New Poverty Figures Show Impact of Working-Family Tax Credits

October 17, 2014 at 2:05 pm
The Child Tax Credit (CTC) and Earned Income Tax Credit (EITC) together lifted 9.4 million people out of poverty in 2013 and made 22.2 million others less poor, our analysis of Census data released yesterday show.Read more

Why We Should Give Wages Room to Grow

October 17, 2014 at 1:35 pm

My latest post for U.S. News’ Economic Intelligence blog shows that American workers have been shortchanged in the recovery from the Great Recession and explains why the projected quickening of wage growth over the next few years won’t trigger an upward spiral of wages and prices.  It says in part:

How can wage increases go from 2 percent per year to 3.5 percent [as the Congressional Budget Office projects will occur over the next three years] without igniting unacceptable inflation?  The answer lies in the arithmetic of prices, productivity and labor costs.

Read more

Indiana Should Revise Medicaid Waiver Proposal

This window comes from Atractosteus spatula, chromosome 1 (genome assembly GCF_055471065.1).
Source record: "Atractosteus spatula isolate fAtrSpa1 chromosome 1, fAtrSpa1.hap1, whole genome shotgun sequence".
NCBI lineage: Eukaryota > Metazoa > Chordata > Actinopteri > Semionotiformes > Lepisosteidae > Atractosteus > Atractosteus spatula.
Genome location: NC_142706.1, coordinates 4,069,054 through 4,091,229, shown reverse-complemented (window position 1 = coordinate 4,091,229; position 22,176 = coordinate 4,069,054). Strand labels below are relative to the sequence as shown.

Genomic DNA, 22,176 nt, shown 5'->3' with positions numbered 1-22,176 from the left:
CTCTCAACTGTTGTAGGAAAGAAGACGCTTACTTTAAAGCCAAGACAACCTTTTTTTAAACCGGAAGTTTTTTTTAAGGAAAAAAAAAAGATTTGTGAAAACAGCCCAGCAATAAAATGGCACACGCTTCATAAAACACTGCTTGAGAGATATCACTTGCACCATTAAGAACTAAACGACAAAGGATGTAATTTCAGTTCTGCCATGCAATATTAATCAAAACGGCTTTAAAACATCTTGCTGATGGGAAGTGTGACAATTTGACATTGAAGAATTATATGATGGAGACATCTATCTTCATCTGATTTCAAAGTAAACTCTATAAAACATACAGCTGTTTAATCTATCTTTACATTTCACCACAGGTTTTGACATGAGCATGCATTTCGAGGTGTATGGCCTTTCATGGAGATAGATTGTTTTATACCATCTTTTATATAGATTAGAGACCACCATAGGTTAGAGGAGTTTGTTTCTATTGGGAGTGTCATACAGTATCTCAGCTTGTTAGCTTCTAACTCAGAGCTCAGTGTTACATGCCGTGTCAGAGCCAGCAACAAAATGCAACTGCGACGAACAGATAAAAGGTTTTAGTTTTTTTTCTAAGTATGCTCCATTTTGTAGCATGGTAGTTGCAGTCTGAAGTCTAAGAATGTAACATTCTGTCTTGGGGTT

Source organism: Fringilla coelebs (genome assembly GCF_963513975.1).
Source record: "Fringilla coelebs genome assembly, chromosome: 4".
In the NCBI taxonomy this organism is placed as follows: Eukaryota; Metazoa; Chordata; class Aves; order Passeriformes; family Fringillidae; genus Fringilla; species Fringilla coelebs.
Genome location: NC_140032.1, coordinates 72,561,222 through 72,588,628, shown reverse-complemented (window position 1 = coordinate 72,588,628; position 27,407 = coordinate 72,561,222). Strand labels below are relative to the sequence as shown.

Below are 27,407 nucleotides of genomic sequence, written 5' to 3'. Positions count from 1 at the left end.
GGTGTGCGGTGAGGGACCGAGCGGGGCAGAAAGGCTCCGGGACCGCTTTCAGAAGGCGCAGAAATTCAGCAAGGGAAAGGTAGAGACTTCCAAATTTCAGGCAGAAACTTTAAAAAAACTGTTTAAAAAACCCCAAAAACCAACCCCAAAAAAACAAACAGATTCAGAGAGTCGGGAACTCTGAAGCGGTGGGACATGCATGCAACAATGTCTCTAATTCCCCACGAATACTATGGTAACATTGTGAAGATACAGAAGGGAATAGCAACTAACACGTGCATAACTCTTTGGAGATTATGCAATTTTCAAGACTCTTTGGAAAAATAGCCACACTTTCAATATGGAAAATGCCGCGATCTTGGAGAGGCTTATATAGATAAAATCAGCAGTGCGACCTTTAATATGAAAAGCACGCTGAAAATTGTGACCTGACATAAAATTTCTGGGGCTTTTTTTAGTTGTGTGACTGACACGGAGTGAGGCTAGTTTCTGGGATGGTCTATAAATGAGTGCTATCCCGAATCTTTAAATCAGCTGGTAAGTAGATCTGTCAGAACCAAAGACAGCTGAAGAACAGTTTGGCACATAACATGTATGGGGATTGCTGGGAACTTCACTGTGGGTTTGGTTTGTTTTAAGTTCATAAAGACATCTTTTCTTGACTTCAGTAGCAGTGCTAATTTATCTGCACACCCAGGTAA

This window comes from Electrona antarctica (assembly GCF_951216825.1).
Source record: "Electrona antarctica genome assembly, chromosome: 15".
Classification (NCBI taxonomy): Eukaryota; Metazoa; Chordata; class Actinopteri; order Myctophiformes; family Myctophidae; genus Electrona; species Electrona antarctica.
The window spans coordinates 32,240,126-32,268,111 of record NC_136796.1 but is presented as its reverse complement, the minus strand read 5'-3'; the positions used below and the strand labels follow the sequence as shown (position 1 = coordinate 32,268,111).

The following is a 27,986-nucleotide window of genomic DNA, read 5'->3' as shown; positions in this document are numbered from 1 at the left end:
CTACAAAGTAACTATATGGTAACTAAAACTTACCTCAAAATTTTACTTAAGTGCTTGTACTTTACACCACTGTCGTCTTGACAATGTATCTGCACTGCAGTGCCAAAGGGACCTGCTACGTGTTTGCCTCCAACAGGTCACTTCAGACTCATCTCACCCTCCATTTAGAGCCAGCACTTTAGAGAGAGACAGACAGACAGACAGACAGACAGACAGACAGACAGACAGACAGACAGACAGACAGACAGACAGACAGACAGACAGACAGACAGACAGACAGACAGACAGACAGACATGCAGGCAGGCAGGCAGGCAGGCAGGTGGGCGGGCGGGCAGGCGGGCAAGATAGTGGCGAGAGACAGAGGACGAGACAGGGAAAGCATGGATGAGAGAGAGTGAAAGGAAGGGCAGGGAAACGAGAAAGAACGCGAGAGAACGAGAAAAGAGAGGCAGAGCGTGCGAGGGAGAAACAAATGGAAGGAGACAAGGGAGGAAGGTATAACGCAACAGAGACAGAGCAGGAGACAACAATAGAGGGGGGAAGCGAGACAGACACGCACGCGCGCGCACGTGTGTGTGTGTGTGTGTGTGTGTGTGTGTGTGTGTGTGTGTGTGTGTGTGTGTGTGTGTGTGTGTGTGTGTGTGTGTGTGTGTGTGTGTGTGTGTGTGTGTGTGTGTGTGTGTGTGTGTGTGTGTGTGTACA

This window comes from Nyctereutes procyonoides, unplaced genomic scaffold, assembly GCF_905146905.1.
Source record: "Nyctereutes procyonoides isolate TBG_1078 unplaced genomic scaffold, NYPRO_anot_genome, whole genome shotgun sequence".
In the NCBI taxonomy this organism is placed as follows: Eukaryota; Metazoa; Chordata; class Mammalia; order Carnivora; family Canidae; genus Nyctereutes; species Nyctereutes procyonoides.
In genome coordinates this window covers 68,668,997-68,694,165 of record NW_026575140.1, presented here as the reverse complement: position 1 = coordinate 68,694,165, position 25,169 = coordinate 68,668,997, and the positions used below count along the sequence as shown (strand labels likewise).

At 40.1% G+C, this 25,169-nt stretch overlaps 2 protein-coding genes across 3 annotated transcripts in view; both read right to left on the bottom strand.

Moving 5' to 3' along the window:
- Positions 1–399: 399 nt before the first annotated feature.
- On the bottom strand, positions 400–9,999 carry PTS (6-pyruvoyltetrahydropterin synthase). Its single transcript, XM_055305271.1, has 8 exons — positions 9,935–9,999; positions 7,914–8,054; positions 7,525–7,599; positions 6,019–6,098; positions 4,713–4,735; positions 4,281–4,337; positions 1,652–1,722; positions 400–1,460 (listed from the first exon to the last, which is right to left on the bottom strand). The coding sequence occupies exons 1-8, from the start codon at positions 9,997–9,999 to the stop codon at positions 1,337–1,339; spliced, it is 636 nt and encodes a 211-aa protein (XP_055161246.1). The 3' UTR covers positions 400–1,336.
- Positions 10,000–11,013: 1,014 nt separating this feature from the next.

October 17, 2014 at 11:01 am

Indiana has proposed to expand Medicaid and extend health coverage to as many as 374,000 uninsured Hoosiers through the Healthy Indiana Plan (HIP) 2.0.  As currently designed, however, the proposal would create barriers to coverage for low-income individuals and cause substantial numbers of people to remain uninsured, as we explain in a new paper.  The state should modify its proposal to ensure that all newly eligible adults are actually able to participate and receive necessary health care services on a timely basis.… Read more

Lasting School Cuts Endanger Critical Reforms

October 17, 2014 at 10:27 am

States have imposed large cuts in general education spending — as our new report details and I explained yesterday — with serious consequences for students, schools, and the economy.  Deep state funding cuts have led to job losses, slowing the economy’s recovery from the recession.  Such cuts also have counteracted and sometimes undermined important state education reform initiatives.

School districts began cutting teachers and other employees in mid-2008, when the first round of budget cuts began taking effect.  By 2012, local school districts had cut about 330,000 jobs.… Read more

Rental Assistance Kept Over 3 Million People Out of Poverty Last Year, New Census Data Show